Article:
Many organisations are collaborating internationally with other organisations with a view to preventing corruption. The following are some of those initiatives which both:
These initiatives are listed in alphabetical order by the name of the initiative, or by the name of the organisation leading the initiative. Click on the title to go to the relevant web-site.
If the following details are inaccurate or incomplete, or you have details of an initiative which is not listed below, please send details to GIACC
The Global ACET Project is an anti-corruption training programme “Ethicana” developed for the construction and engineering industry by ASCE, WFEO, FIDIC, WEF PACI, API, UPADI, World Bank, IADB, TI and others. It focuses on the importance of individual integrity among all the participants in the performance of construction and engineering projects. The materials include a DVD, PowerPoint presentation, teaching guide and train-the-trainer materials.
The CIECI brings together, in a non-profit, private association, companies within the U.S. construction industry that are committed to the highest level of ethics and conduct and compliance with the law.
The prime objective of CoST is to increase transparency in infrastructure projects so as to enhance accountability and achieve better value for money in public sector construction. The CoST process provides for regular disclosure to the public of material project information, independent analysis of that information by a multi-stakeholder group, and reporting of the results of such analysis to the public.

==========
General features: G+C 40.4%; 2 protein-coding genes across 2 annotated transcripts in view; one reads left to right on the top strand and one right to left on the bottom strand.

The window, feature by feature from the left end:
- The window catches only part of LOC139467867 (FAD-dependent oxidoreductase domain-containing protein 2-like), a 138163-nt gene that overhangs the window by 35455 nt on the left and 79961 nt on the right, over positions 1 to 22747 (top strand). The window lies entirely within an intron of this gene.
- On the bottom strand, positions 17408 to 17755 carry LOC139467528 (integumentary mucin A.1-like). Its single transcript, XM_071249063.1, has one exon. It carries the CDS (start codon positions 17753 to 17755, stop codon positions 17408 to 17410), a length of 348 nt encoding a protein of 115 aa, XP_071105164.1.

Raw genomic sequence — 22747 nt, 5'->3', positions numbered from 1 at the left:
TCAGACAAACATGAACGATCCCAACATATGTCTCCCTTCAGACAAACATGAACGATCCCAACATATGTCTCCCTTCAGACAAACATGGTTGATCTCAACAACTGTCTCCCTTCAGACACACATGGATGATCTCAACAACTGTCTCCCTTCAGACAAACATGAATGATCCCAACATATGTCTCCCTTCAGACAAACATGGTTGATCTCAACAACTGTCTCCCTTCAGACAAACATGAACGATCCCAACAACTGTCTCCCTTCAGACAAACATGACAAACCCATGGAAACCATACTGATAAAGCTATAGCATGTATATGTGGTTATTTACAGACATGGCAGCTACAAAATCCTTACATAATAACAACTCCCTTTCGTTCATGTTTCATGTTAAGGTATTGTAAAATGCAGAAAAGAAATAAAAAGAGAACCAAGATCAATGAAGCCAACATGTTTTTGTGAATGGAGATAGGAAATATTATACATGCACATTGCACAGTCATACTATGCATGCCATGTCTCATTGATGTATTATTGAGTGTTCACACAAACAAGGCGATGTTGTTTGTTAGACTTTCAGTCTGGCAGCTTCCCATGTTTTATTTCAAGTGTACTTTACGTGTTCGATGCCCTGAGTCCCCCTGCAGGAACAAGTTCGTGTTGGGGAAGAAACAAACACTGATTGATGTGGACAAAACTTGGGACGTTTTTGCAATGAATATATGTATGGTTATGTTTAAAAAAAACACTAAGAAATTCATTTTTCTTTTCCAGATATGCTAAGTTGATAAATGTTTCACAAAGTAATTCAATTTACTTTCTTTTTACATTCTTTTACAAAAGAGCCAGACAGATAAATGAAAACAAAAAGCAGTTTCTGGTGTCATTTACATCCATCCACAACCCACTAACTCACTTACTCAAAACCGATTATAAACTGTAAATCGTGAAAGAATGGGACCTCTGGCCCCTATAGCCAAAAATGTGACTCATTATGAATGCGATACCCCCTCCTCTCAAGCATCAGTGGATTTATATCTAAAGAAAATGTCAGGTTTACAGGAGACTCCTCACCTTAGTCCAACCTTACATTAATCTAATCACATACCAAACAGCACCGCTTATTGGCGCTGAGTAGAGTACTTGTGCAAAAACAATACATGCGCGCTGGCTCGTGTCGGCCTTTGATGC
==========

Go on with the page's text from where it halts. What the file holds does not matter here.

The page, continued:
FIDIC is the global representative body for national associations of consulting engineers, and represents over one million engineering professionals and 40,000 firms in more than 100 countries worldwide. FIDIC co-operates with other organisations internationally with a view to eliminating corruption, and has published “Guidelines for Integrity Management System in the Consulting Industry”.
Transparency International is the world’s largest non-governmental anti-corruption organisation, with chapters in over 100 countries. It publishes the “Business Principles for Countering Bribery” and the annual “Corruption Perceptions Index”.
The UN Global Compact seeks to promote responsible corporate citizenship, which is reflected in 10 principles in the areas of human rights, labour, the environment and anti-corruption. Over 9,500 companies from over 160 countries have signed up to these principles. The 10th Principle states that “Businesses should work against corruption in all its forms, including extortion and bribery.”
U4 Anti-Corruption Resource Centre’s mission is to make development aid more efficient by promoting an informed approach to anti-corruption. Funded by bilateral development agencies, U4 provides resources, helpdesk and training for donors who address corruption challenges through development support. U4 is operated by the Chr. Michelsen Institute (CMI), Bergen, Norway.
The Water Integrity Network (WIN) aims to fight corruption in water worldwide in order to reduce poverty. WIN is a global network that promotes anti-corruption activities and coalition-building at the local, regional and global levels, and between actors from civil society, private and public sectors, media and governments.
WEF-PACI is an initiative under which over 90 companies have committed to zero tolerance of corruption by or within their organisations. They have adopted the “PACI Principles for Countering Bribery”, which are closely modeled on TI’s “Business Principles for Countering Bribery”.
WFEO is an international non-governmental international organisation based in Paris that brings together national engineering organisations from over 100 countries, and represents some 30 million engineers from around the world. It has formed an Anti-Corruption Standing Committee which is tasked with promoting anti-corruption actions internationally.
Updated on 10th April 2020